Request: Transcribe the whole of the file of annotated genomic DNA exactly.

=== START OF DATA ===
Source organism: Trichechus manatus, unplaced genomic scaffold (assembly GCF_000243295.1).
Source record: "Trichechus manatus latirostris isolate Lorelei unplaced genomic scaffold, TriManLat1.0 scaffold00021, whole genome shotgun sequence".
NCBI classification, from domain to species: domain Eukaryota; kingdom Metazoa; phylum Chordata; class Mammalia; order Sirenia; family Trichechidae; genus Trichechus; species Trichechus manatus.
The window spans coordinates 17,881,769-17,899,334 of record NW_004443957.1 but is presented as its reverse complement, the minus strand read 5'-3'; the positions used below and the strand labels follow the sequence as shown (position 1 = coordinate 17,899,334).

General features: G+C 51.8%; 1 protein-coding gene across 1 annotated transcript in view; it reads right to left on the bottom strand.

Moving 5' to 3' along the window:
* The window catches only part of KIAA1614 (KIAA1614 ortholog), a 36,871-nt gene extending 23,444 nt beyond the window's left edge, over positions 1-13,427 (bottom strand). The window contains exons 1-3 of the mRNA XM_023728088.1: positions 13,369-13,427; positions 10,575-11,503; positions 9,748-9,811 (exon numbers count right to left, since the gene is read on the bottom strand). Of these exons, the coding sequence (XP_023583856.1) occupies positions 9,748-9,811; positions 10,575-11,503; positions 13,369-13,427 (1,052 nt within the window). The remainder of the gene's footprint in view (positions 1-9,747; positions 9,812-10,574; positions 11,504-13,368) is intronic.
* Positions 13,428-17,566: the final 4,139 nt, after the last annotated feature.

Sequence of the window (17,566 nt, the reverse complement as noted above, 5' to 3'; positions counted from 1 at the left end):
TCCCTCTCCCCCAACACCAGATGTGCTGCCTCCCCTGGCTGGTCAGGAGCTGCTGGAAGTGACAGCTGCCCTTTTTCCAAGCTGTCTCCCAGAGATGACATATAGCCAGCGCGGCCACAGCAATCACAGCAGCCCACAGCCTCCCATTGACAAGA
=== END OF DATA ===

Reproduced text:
Source organism: Trichechus manatus, unplaced genomic scaffold (assembly GCF_000243295.1).
Source record: "Trichechus manatus latirostris isolate Lorelei unplaced genomic scaffold, TriManLat1.0 scaffold00021, whole genome shotgun sequence".
NCBI classification, from domain to species: domain Eukaryota; kingdom Metazoa; phylum Chordata; class Mammalia; order Sirenia; family Trichechidae; genus Trichechus; species Trichechus manatus.
The window spans coordinates 17,881,769-17,899,334 of record NW_004443957.1 but is presented as its reverse complement, the minus strand read 5'-3'; the positions used below and the strand labels follow the sequence as shown (position 1 = coordinate 17,899,334).

General features: G+C 51.8%; 1 protein-coding gene across 1 annotated transcript in view; it reads right to left on the bottom strand.

Moving 5' to 3' along the window:
* The window catches only part of KIAA1614 (KIAA1614 ortholog), a 36,871-nt gene extending 23,444 nt beyond the window's left edge, over positions 1-13,427 (bottom strand). The window contains exons 1-3 of the mRNA XM_023728088.1: positions 13,369-13,427; positions 10,575-11,503; positions 9,748-9,811 (exon numbers count right to left, since the gene is read on the bottom strand). Of these exons, the coding sequence (XP_023583856.1) occupies positions 9,748-9,811; positions 10,575-11,503; positions 13,369-13,427 (1,052 nt within the window). The remainder of the gene's footprint in view (positions 1-9,747; positions 9,812-10,574; positions 11,504-13,368) is intronic.
* Positions 13,428-17,566: the final 4,139 nt, after the last annotated feature.

Sequence of the window (17,566 nt, the reverse complement as noted above, 5' to 3'; positions counted from 1 at the left end):
TCCCTCTCCCCCAACACCAGATGTGCTGCCTCCCCTGGCTGGTCAGGAGCTGCTGGAAGTGACAGCTGCCCTTTTTCCAAGCTGTCTCCCAGAGATGACATATAGCCAGCGCGGCCACAGCAATCACAGCAGCCCACAGCCTCCCATTGACAAGA